Increasing tropospheric ozone concentration has endangered plant growth and crop production, further influencing greenhouse gas emissions from the plant-soil systems. Understanding the response of greenhouse gas emissions from differential ozone-sensitive wheat-soil systems to elevated ozone is important for evaluating the consequences of elevated ozone on soil carbon and nitrogen cycles, and there is a need for more research.
In the March-April issue of Agronomy Journal, researchers report on free-air ozone fumigation study from winter wheat system in Jiangsu, China where the effects of a 50% elevation above ambient ozone on soil emissions of carbon dioxide, nitrous oxide and methane and their global warming potential were evaluated under ozone-sensitive and ozone-tolerant cultivars.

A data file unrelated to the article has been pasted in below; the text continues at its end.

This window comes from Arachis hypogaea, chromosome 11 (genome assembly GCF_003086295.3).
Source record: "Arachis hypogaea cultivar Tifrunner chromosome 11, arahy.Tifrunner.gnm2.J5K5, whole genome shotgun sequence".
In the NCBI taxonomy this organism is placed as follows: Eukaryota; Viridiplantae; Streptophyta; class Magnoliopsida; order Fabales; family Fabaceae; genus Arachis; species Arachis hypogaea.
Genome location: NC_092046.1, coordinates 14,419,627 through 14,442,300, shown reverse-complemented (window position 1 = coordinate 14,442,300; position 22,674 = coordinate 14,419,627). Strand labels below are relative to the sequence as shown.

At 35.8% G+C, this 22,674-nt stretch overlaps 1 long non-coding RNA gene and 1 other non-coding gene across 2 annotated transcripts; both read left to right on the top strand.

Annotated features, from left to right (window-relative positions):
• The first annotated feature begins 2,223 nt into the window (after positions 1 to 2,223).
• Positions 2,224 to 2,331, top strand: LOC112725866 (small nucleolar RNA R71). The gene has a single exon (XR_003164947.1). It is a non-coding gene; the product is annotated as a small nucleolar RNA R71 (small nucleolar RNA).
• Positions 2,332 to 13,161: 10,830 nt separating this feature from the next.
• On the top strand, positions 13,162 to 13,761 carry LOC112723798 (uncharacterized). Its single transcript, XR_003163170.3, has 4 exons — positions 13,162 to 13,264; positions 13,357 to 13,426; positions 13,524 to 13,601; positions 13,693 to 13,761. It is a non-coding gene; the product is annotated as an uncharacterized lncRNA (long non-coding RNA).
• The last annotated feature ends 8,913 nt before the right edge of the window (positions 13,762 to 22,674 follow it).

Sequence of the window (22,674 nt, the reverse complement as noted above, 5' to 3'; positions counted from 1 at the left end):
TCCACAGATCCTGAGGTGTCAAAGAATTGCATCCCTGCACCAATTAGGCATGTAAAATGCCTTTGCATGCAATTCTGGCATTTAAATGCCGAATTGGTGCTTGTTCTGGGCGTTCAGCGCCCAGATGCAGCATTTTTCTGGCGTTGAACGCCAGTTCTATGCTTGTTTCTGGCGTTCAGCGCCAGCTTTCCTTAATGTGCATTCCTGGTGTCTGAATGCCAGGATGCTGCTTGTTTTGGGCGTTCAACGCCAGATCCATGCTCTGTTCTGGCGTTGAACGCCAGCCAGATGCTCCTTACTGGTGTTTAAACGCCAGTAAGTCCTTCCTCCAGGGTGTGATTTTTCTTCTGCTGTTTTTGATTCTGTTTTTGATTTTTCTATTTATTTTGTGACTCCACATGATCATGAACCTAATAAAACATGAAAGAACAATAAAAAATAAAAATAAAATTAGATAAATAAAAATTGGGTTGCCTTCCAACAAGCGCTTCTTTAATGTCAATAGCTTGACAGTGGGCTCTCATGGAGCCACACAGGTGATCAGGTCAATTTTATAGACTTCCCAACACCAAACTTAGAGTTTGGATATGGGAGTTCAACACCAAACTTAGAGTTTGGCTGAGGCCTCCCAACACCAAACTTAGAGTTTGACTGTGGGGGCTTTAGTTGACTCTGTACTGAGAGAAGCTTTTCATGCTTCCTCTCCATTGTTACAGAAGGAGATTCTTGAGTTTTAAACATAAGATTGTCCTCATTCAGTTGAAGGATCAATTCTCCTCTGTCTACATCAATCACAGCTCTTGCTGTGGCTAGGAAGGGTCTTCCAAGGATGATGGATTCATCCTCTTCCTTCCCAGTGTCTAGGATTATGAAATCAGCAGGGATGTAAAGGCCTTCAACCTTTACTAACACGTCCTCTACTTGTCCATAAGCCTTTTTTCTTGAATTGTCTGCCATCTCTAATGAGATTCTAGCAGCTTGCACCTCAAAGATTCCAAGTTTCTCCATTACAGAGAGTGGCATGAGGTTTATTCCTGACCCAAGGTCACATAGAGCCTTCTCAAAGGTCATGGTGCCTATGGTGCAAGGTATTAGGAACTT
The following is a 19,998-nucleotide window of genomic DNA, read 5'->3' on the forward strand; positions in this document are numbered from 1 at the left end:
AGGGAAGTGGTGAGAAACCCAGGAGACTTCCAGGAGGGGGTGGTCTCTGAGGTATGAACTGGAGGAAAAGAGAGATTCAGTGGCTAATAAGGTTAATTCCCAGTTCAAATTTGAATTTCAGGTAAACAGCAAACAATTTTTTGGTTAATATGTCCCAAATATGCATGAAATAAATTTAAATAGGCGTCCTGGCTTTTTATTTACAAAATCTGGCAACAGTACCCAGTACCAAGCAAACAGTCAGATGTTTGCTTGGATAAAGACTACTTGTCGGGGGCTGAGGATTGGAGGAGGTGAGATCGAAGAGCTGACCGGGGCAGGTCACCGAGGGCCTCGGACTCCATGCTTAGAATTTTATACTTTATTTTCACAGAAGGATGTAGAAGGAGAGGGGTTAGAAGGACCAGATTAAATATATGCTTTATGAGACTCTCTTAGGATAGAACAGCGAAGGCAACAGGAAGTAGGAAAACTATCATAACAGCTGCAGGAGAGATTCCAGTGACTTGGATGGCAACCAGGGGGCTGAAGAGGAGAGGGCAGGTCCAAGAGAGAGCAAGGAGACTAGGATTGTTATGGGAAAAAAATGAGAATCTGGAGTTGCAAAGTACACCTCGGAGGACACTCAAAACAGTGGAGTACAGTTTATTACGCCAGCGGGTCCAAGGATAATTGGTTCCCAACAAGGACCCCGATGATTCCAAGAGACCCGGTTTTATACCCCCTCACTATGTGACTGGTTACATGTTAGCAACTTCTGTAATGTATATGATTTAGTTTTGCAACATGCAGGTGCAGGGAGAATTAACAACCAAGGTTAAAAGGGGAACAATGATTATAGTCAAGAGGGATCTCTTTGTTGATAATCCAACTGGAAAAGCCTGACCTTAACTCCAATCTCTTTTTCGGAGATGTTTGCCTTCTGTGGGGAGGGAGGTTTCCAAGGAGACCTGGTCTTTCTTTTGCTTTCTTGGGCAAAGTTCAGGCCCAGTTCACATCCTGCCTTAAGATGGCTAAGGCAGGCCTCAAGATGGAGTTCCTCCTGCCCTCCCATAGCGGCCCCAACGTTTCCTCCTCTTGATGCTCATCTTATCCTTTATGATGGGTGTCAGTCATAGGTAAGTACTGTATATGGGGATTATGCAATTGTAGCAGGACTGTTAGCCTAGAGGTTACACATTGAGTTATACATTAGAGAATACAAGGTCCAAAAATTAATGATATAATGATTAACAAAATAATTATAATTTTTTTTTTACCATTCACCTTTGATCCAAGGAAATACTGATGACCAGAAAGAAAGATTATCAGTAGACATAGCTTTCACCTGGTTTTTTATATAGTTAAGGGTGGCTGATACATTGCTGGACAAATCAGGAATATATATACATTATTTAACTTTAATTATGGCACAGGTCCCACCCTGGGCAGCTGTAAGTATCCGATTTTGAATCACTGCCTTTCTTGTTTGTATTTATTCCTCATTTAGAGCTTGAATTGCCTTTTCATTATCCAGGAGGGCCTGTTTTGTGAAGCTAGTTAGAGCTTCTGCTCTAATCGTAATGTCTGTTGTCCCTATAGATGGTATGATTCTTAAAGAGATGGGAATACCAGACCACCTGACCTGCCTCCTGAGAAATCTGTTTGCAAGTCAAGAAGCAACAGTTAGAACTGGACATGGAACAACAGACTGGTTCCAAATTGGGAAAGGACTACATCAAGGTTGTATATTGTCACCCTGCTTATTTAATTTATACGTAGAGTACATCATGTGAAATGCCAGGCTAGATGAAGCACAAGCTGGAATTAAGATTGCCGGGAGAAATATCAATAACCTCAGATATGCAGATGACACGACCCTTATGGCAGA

The team found that the ozone-sensitivity of wheat cultivar affected the responses of gaseous carbon and nitrogen emission and global warming potential to ozone elevation. Ozone-sensitive wheat would release more freshly assimilated C, increasing cumulative carbon dioxide and nitrous oxide emissions and global warming potential in response to ozone stress, when compared to the ozone-tolerant wheat.
This study suggests that elevated ozone may impair soil carbon and nitrogen sequestration in an ozone-sensitive wheat-soil system in view of lower root biomass but higher carbon dioxide and nitrous oxide emissions under elevated ozone.
Read the full article in Agronomy Journal. Free preview May 9 - 16